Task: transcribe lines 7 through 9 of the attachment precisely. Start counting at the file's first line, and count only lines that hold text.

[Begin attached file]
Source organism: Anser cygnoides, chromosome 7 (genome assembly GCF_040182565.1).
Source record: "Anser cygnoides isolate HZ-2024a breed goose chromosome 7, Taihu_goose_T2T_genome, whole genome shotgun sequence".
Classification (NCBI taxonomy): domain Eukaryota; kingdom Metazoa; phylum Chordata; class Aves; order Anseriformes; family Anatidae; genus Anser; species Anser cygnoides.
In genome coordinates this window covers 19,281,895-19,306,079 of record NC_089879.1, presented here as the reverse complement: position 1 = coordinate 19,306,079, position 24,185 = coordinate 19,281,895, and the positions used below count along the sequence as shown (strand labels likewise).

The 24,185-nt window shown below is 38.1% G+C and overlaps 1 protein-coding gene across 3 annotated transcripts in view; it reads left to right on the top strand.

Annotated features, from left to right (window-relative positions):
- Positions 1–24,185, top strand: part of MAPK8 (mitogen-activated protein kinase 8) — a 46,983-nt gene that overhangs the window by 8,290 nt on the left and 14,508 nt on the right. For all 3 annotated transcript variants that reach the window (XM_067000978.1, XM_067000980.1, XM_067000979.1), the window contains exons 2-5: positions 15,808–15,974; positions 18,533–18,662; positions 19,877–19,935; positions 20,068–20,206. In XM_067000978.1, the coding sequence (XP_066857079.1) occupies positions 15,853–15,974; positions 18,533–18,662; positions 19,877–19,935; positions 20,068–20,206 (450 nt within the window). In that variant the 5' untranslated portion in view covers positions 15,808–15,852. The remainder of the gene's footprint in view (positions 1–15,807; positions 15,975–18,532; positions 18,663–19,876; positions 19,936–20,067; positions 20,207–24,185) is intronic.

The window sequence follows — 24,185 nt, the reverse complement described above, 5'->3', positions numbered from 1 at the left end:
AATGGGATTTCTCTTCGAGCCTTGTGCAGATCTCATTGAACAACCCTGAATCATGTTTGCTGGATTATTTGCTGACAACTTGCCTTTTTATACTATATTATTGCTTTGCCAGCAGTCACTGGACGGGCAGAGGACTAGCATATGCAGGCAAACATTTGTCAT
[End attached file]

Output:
- Positions 1–24,185, top strand: part of MAPK8 (mitogen-activated protein kinase 8) — a 46,983-nt gene that overhangs the window by 8,290 nt on the left and 14,508 nt on the right. For all 3 annotated transcript variants that reach the window (XM_067000978.1, XM_067000980.1, XM_067000979.1), the window contains exons 2-5: positions 15,808–15,974; positions 18,533–18,662; positions 19,877–19,935; positions 20,068–20,206. In XM_067000978.1, the coding sequence (XP_066857079.1) occupies positions 15,853–15,974; positions 18,533–18,662; positions 19,877–19,935; positions 20,068–20,206 (450 nt within the window). In that variant the 5' untranslated portion in view covers positions 15,808–15,852. The remainder of the gene's footprint in view (positions 1–15,807; positions 15,975–18,532; positions 18,663–19,876; positions 19,936–20,067; positions 20,207–24,185) is intronic.

The window sequence follows — 24,185 nt, the reverse complement described above, 5'->3', positions numbered from 1 at the left end:
AATGGGATTTCTCTTCGAGCCTTGTGCAGATCTCATTGAACAACCCTGAATCATGTTTGCTGGATTATTTGCTGACAACTTGCCTTTTTATACTATATTATTGCTTTGCCAGCAGTCACTGGACGGGCAGAGGACTAGCATATGCAGGCAAACATTTGTCAT